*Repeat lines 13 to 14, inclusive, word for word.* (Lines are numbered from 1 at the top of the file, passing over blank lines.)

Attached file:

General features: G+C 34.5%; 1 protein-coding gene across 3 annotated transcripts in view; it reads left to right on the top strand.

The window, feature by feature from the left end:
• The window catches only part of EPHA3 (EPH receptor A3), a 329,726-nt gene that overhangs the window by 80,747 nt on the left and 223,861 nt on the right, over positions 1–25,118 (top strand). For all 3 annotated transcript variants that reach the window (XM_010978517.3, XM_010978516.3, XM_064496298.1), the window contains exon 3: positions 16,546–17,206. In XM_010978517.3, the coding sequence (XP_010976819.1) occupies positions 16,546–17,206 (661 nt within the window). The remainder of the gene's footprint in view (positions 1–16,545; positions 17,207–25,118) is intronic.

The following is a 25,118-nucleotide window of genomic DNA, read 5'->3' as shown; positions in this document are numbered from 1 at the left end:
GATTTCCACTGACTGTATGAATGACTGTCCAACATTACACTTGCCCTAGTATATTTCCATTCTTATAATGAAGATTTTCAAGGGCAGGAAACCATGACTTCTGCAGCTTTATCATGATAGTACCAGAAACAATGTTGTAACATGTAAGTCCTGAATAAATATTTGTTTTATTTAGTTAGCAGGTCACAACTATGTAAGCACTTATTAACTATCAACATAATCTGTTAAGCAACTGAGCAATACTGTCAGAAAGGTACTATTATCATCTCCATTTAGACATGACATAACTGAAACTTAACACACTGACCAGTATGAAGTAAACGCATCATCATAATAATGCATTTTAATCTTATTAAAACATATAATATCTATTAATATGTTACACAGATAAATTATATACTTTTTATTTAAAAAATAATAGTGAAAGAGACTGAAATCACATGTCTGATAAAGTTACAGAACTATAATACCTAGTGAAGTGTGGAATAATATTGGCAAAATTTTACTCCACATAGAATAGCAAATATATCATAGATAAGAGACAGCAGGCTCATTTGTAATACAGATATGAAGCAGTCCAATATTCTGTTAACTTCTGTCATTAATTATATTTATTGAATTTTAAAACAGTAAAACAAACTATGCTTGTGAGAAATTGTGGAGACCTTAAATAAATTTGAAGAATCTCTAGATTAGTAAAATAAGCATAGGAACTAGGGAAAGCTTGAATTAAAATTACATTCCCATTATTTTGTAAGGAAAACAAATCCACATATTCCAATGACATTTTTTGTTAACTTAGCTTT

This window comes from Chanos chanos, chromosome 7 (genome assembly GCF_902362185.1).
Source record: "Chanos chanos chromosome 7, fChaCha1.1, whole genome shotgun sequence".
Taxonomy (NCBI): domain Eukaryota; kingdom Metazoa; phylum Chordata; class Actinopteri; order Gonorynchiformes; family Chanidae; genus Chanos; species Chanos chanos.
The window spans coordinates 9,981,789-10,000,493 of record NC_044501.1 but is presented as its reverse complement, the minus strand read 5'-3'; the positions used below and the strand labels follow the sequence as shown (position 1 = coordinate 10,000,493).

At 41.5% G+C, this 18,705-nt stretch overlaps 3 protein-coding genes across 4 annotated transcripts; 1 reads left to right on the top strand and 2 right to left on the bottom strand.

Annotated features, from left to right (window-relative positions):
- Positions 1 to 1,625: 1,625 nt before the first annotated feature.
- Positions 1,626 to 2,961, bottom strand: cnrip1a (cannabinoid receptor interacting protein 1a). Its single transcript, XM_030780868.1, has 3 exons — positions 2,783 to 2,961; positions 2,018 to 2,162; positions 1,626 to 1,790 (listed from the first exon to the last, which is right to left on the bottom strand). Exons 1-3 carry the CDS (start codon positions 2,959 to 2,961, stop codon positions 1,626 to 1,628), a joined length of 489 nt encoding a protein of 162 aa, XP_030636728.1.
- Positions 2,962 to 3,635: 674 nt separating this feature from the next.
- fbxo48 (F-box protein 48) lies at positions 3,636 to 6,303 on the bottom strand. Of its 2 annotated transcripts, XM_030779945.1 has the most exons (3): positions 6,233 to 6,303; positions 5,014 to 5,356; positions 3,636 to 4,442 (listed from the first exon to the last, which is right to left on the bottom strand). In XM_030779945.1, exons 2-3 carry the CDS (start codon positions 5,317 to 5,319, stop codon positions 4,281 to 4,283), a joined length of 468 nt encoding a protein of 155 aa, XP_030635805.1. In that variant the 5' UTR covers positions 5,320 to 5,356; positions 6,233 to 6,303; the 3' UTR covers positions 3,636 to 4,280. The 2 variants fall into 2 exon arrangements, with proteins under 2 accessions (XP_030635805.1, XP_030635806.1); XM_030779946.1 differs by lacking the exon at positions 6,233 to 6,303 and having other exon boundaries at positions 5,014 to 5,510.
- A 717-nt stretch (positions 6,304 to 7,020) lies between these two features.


- Positions 1,626 to 2,961, bottom strand: cnrip1a (cannabinoid receptor interacting protein 1a). Its single transcript, XM_030780868.1, has 3 exons — positions 2,783 to 2,961; positions 2,018 to 2,162; positions 1,626 to 1,790 (listed from the first exon to the last, which is right to left on the bottom strand). Exons 1-3 carry the CDS (start codon positions 2,959 to 2,961, stop codon positions 1,626 to 1,628), a joined length of 489 nt encoding a protein of 162 aa, XP_030636728.1.
- Positions 2,962 to 3,635: 674 nt separating this feature from the next.